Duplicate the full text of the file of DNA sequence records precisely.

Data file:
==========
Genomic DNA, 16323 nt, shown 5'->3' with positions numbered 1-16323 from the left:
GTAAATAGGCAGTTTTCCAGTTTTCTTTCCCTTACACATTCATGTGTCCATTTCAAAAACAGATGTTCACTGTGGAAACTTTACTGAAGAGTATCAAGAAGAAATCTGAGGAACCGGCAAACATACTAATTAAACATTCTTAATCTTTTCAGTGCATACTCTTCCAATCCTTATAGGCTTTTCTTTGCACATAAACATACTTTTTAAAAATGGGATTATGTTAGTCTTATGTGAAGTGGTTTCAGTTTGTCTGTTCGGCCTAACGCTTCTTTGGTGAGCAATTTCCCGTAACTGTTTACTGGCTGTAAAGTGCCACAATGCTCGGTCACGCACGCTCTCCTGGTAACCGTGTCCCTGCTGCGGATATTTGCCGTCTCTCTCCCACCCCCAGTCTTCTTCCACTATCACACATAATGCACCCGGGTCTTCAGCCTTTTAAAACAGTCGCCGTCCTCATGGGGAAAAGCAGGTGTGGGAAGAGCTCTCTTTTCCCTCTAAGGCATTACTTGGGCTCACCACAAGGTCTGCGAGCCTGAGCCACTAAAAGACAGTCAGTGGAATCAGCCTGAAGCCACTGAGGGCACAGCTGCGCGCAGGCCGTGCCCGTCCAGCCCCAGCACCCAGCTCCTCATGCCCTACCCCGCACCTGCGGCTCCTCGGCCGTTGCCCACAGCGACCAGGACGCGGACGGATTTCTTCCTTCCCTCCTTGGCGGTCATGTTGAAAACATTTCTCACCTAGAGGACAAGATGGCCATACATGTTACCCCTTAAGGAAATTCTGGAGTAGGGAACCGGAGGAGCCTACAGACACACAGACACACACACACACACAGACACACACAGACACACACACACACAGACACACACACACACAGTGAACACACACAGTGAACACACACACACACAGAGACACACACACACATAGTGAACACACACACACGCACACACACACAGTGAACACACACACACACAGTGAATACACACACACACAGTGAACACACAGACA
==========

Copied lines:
Genomic DNA, 16323 nt, shown 5'->3' with positions numbered 1-16323 from the left:
GTAAATAGGCAGTTTTCCAGTTTTCTTTCCCTTACACATTCATGTGTCCATTTCAAAAACAGATGTTCACTGTGGAAACTTTACTGAAGAGTATCAAGAAGAAATCTGAGGAACCGGCAAACATACTAATTAAACATTCTTAATCTTTTCAGTGCATACTCTTCCAATCCTTATAGGCTTTTCTTTGCACATAAACATACTTTTTAAAAATGGGATTATGTTAGTCTTATGTGAAGTGGTTTCAGTTTGTCTGTTCGGCCTAACGCTTCTTTGGTGAGCAATTTCCCGTAACTGTTTACTGGCTGTAAAGTGCCACAATGCTCGGTCACGCACGCTCTCCTGGTAACCGTGTCCCTGCTGCGGATATTTGCCGTCTCTCTCCCACCCCCAGTCTTCTTCCACTATCACACATAATGCACCCGGGTCTTCAGCCTTTTAAAACAGTCGCCGTCCTCATGGGGAAAAGCAGGTGTGGGAAGAGCTCTCTTTTCCCTCTAAGGCATTACTTGGGCTCACCACAAGGTCTGCGAGCCTGAGCCACTAAAAGACAGTCAGTGGAATCAGCCTGAAGCCACTGAGGGCACAGCTGCGCGCAGGCCGTGCCCGTCCAGCCCCAGCACCCAGCTCCTCATGCCCTACCCCGCACCTGCGGCTCCTCGGCCGTTGCCCACAGCGACCAGGACGCGGACGGATTTCTTCCTTCCCTCCTTGGCGGTCATGTTGAAAACATTTCTCACCTAGAGGACAAGATGGCCATACATGTTACCCCTTAAGGAAATTCTGGAGTAGGGAACCGGAGGAGCCTACAGACACACAGACACACACACACACACAGACACACACAGACACACACACACACAGACACACACACACACAGTGAACACACACAGTGAACACACACACACACAGAGACACACACACACATAGTGAACACACACACACGCACACACACACAGTGAACACACACACACACAGTGAATACACACACACACAGTGAACACACAGACA